State Representative Harvey Santana, a Detroit Democrat, thinks we need to make this a more immigrant-friendly state. He believes that could lead to Michigan becoming the leading state in the nation in job creation and economic development. Two weeks ago, something incredible happened that showed me exactly how right that is.
Thirty-one years ago, I wrote a magazine story on a Hmong family that had undergone terrible suffering on behalf of the United States of America. Say Yang Lee was sort of a village headman during what we call the Vietnam War. The Hmong are a minority in Laos, and they helped the Americans during that war. When it ended, the Hmong paid a terrible price.
Say Yang, his wife, and their children fled on foot through jungles in Laos and Thailand. Four of the children died, including their eldest daughter. They eventually made it to Toledo, Ohio, where I did a story on them for a newspaper Sunday magazine, which put their family portrait on their cover.
When I met the parents, they spoke next to no English. They had no marketable skills. I thought their prospects fairly bleak. The only one who stood out was an engaging, gap-toothed six-year-old. But I forgot about them – until last month, when I heard from the family who had sponsored them.
The six-year-old I remembered, Kia, had grown up to become a high-powered sales and marketing coordinator for a California firm. Today, she is an incredibly lovely woman with four children.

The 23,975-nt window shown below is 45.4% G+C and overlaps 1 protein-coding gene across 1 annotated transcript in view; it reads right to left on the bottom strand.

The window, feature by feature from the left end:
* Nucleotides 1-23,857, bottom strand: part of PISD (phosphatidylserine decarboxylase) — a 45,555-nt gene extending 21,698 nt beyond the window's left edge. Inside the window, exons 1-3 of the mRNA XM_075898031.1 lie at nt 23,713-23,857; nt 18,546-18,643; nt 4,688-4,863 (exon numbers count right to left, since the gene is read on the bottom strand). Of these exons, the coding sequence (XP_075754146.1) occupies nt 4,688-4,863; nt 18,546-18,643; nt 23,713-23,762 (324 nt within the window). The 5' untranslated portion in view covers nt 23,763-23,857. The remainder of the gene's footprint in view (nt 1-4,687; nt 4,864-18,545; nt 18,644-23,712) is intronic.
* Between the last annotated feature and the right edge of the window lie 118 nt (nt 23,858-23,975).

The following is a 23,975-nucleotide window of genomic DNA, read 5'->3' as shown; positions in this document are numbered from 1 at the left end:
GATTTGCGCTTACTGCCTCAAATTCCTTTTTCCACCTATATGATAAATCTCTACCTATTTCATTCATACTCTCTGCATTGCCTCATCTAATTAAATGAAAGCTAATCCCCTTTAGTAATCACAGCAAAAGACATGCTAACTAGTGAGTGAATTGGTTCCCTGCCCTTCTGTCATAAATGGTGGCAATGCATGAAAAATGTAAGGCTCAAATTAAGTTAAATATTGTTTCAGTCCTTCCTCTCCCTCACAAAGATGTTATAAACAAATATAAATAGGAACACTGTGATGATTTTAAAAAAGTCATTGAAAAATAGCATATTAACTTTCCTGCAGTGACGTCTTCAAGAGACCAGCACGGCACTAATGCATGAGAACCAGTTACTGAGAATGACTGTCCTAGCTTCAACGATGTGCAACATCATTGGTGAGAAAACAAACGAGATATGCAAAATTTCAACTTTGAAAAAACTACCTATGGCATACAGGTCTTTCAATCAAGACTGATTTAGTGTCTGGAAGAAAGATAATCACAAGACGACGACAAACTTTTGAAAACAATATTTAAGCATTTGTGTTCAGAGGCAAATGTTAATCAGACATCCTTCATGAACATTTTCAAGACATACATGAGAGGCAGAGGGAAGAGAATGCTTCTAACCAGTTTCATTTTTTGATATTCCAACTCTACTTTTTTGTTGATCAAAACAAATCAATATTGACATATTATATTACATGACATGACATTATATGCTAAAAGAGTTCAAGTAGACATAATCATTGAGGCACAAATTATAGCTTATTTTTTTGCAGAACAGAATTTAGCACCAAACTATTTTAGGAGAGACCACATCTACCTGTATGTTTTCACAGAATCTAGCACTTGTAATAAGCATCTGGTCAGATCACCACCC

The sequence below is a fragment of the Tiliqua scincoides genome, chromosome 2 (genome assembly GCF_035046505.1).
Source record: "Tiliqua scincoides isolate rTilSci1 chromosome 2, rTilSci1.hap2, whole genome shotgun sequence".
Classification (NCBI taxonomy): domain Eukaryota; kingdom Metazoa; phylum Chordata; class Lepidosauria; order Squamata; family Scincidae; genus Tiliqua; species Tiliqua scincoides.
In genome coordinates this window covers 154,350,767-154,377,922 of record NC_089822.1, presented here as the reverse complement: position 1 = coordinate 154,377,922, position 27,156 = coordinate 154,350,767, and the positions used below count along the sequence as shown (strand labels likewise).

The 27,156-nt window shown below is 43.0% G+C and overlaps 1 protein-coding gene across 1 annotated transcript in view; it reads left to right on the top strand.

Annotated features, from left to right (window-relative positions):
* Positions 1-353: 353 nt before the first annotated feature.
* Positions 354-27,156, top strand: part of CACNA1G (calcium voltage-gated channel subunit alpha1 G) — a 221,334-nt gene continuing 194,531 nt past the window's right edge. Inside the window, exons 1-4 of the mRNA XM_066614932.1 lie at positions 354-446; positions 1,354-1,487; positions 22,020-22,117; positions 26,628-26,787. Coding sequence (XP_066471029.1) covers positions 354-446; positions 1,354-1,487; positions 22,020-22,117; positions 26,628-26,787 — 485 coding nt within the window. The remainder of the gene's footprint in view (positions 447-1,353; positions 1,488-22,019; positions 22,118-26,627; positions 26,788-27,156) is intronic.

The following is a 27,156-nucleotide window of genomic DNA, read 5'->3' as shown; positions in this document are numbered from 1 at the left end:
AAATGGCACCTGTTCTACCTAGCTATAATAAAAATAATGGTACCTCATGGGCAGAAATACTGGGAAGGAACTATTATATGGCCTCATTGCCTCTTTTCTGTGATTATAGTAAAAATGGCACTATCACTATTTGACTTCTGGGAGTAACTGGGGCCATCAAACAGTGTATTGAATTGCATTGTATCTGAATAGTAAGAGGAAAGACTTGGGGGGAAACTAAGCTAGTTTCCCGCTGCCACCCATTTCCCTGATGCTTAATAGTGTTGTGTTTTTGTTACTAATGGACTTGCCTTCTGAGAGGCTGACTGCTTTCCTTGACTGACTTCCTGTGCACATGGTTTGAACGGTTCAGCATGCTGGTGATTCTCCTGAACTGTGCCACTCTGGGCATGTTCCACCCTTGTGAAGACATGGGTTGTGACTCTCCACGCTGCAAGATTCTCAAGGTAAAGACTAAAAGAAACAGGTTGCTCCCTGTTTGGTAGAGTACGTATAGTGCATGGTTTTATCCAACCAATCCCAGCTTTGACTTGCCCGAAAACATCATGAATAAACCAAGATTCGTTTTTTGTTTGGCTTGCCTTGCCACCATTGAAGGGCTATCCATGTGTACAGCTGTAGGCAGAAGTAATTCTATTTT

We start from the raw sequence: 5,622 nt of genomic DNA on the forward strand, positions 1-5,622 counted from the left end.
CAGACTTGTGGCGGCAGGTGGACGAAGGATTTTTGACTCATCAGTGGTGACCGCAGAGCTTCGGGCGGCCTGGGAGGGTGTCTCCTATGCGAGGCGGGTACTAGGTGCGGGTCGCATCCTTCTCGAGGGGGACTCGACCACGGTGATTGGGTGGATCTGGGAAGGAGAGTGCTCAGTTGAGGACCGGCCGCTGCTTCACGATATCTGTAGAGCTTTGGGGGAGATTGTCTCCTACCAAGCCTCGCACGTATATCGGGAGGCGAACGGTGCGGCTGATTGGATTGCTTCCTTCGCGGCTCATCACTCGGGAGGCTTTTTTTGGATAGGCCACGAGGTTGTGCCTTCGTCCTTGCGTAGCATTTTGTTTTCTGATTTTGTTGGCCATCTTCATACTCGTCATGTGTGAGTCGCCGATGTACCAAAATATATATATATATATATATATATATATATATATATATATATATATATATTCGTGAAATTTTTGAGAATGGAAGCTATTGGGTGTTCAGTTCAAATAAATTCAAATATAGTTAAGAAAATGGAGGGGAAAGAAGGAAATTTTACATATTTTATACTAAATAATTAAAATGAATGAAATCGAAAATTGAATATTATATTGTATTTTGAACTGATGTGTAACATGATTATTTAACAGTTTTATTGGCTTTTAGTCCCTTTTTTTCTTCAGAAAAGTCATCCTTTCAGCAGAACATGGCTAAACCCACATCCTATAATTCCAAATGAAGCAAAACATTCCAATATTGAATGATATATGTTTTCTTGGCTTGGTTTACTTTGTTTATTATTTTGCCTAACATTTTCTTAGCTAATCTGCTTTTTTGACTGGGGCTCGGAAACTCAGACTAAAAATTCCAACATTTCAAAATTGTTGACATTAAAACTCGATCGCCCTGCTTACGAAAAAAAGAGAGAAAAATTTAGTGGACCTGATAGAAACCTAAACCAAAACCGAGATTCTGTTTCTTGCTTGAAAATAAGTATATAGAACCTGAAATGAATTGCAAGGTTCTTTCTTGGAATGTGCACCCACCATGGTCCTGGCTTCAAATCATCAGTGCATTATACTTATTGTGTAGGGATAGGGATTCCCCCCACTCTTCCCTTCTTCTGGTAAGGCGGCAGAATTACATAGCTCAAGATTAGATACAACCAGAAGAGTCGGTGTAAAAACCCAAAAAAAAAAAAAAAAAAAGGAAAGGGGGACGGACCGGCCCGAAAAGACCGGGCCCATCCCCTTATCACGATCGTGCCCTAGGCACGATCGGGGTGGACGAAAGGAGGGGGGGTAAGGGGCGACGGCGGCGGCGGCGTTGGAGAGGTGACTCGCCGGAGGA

Her parents had framed the cover photo and hung it in their home. Growing up, the children had been curious about the man who wrote about them. Say Yang Lee is in his early 70s, and just had a serious liver operation. The family decided it was time to try and find me, and Kia and her sisters did.
Against the odds, the Lees had done very well. The parents had three more children after I knew them. One, Frances, works in a bank in the Detroit suburbs. The baby, Christina, trained as a nurse before becoming an events coordinator for a high-tech Silicon Valley startup.
The patriarch, Say Yang, did learn fluent English. Before he retired, he had become head of maintenance at the University of Toledo. His nine children are scattered across four states and have produced 29 grandchildren.
Virtually all the Lees are doing well. Most have higher education. Say Yang and his wife pressed the older girls, including Kia and her sisters, to marry Hmong men in their teens. They did, but the marriages didn’t last. Kia moved to California and is now happily married to a non-Asian man.
A few years ago, Kia took her parents back to Laos. She and her dad reflected that they might not have survived. ” If it could be summed up in one word, it would be freedom,” she said. “Hmong would do just about anything to keep their culture, their people, alive.” Because of that, she said “it now makes a lot of sense why they fought alongside the U.S.”
Later, I reflected that bringing a few thousand people like the Lees to Detroit probably would be the best way to save the city anyone could imagine.
Jack Lessenberry is Michigan Radio’s political analyst. Views expressed in the essays by Lessenberry are his own and do not necessarily reflect those of Michigan Radio, its management or the station licensee, The University of Michigan.